There were demonstrations of IP red in tooth and claw – for example why some comic books are movies and others are not. And how clashes over IP have impacted on the quality of writing in comics. Alan Moore apparently gets no money from the sale of V for Vendetta Merchandise – but does get an enormous sense of personal well being from seeing them at demonstrations around the world (DC less so – apparently we won’t be getting any more V movies as a result).
Moore takes an interesting position on technology being extremely interested and reading widely about it but largely refusing to adopt it. He no longer has a television since they dropped the analog signal in Northampton, refuses to have a mobile and has no email address.
There was a fab quote from Stewart Lee “what is twitter if not voluntary surveillance” that gave me a wry chuckle thinking of all the people who might be signing up for CPD23 over this week. I originally joined Twitter as part of my involvement in the CILIP Defining our Professional Future exercise so I must be slightly past my one year of involvement. I do find it useful (as well as entertaining) but access at work is limited which prevents me integrating it into the flow of my day in the way I might like. I recently signed up for TweetyMail that has helped with some of the link sharing issues caused by using Twitter predominantly via Snaptu.
RSS is not a new thing for me. I had a long love affair with Bloglines that I used for a good six years and I have commented already about my current RSS consumption.
I was surprised to find that I was able to get Pushnote installed on my work computer. I say installed as I am struggling to decide if it is working or not. I follow a fair few people on Twitter but there is little sign of them being involved in this and I cannot really see the point. I do not seem to be alone in this based on peoples tweets. Maybe a use will become apparent.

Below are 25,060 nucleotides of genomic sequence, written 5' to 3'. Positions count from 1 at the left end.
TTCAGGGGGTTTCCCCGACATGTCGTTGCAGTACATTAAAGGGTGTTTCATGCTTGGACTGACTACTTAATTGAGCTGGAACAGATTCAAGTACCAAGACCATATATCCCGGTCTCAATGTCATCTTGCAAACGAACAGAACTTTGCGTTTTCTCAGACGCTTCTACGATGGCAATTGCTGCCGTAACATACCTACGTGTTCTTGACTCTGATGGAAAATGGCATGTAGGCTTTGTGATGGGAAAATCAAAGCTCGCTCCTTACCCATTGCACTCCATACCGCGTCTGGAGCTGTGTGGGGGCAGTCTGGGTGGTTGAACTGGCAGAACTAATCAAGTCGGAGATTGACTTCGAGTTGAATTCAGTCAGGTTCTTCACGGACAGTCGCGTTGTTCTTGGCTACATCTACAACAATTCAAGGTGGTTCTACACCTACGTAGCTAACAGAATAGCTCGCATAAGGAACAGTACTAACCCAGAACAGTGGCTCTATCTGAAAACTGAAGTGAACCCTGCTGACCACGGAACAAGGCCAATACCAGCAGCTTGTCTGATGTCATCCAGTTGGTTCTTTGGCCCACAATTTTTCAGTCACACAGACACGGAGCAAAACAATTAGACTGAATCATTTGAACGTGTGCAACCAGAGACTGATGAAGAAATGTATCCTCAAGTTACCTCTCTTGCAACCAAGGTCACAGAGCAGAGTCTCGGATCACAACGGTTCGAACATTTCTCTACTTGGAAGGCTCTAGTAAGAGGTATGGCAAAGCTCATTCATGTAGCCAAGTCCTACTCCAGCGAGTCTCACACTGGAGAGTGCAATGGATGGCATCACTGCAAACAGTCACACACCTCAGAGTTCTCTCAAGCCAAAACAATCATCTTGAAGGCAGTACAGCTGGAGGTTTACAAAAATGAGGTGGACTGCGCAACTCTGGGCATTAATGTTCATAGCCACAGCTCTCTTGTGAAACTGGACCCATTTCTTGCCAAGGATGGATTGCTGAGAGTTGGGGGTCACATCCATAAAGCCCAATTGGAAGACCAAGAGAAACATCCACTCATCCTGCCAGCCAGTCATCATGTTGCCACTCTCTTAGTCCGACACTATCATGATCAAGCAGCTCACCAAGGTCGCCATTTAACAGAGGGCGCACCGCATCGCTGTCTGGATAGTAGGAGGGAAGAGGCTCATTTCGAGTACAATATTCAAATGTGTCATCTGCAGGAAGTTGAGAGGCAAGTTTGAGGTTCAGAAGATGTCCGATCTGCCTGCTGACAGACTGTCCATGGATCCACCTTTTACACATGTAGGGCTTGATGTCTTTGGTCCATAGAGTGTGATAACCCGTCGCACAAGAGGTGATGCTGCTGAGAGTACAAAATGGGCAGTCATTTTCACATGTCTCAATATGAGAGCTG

You can find some other Alan Moore & Stewart Lee footage on the web. At the time of writing there a still tickets available for R.U.R. on the 6th of July – it has been a brilliant series of events.
Announcing an event aimed at CPD23 participants
Date: Thursday 21 July 2011
Time: 5:30pm for a 6.00pm prompt start – runs till 7:45pm
Venue: CILIP, 7 Ridgmount Street, London WC1E 7AE
Over 700 people are now registered on CPD23 – a self directed course aimed at helping people develop their “personal and professional development as a librarian, information professional or something else”.
CILIP in London are pleased to be able to offer a chance for participants to meet up, network and consider Thing 7 (Offline networks, regional and national groups, special interest groups) during the appropriate week.
The evening will feature brief informal talks looking at the CPD impact of various bodies and networks as a stimulus to discussion and we hope that it will make for some good blog posts!
Drinks and nibbles will be available and there will be the opportunity to relocate to a pub afterwards.